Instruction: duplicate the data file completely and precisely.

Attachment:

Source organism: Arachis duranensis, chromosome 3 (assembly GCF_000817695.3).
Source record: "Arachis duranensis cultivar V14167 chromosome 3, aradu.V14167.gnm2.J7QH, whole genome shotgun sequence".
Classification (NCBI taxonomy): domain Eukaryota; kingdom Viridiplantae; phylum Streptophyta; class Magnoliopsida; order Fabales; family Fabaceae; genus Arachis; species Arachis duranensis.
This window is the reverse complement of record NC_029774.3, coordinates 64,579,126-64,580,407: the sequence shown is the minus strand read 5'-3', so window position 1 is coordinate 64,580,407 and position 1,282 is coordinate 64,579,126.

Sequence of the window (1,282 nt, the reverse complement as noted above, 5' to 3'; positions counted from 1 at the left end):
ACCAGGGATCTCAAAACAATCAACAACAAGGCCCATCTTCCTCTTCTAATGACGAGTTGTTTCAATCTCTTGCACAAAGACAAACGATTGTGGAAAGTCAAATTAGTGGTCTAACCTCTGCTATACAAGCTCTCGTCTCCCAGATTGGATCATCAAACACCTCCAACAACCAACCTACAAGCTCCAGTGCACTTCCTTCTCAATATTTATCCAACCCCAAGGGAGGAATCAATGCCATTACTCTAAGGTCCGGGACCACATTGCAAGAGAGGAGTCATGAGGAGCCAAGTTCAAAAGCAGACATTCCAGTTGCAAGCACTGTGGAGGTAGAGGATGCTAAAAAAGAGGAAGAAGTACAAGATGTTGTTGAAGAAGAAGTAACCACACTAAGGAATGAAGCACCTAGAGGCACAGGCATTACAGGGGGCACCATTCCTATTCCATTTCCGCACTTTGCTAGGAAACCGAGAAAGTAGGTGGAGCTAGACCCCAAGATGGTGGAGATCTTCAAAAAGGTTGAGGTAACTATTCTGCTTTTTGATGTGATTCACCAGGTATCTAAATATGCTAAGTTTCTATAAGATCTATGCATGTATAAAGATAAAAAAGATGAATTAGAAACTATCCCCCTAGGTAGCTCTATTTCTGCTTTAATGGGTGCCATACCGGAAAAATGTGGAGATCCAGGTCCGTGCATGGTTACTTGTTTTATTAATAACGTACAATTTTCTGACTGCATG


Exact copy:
Source organism: Arachis duranensis, chromosome 3 (assembly GCF_000817695.3).
Source record: "Arachis duranensis cultivar V14167 chromosome 3, aradu.V14167.gnm2.J7QH, whole genome shotgun sequence".
Classification (NCBI taxonomy): domain Eukaryota; kingdom Viridiplantae; phylum Streptophyta; class Magnoliopsida; order Fabales; family Fabaceae; genus Arachis; species Arachis duranensis.
This window is the reverse complement of record NC_029774.3, coordinates 64,579,126-64,580,407: the sequence shown is the minus strand read 5'-3', so window position 1 is coordinate 64,580,407 and position 1,282 is coordinate 64,579,126.

Sequence of the window (1,282 nt, the reverse complement as noted above, 5' to 3'; positions counted from 1 at the left end):
ACCAGGGATCTCAAAACAATCAACAACAAGGCCCATCTTCCTCTTCTAATGACGAGTTGTTTCAATCTCTTGCACAAAGACAAACGATTGTGGAAAGTCAAATTAGTGGTCTAACCTCTGCTATACAAGCTCTCGTCTCCCAGATTGGATCATCAAACACCTCCAACAACCAACCTACAAGCTCCAGTGCACTTCCTTCTCAATATTTATCCAACCCCAAGGGAGGAATCAATGCCATTACTCTAAGGTCCGGGACCACATTGCAAGAGAGGAGTCATGAGGAGCCAAGTTCAAAAGCAGACATTCCAGTTGCAAGCACTGTGGAGGTAGAGGATGCTAAAAAAGAGGAAGAAGTACAAGATGTTGTTGAAGAAGAAGTAACCACACTAAGGAATGAAGCACCTAGAGGCACAGGCATTACAGGGGGCACCATTCCTATTCCATTTCCGCACTTTGCTAGGAAACCGAGAAAGTAGGTGGAGCTAGACCCCAAGATGGTGGAGATCTTCAAAAAGGTTGAGGTAACTATTCTGCTTTTTGATGTGATTCACCAGGTATCTAAATATGCTAAGTTTCTATAAGATCTATGCATGTATAAAGATAAAAAAGATGAATTAGAAACTATCCCCCTAGGTAGCTCTATTTCTGCTTTAATGGGTGCCATACCGGAAAAATGTGGAGATCCAGGTCCGTGCATGGTTACTTGTTTTATTAATAACGTACAATTTTCTGACTGCATG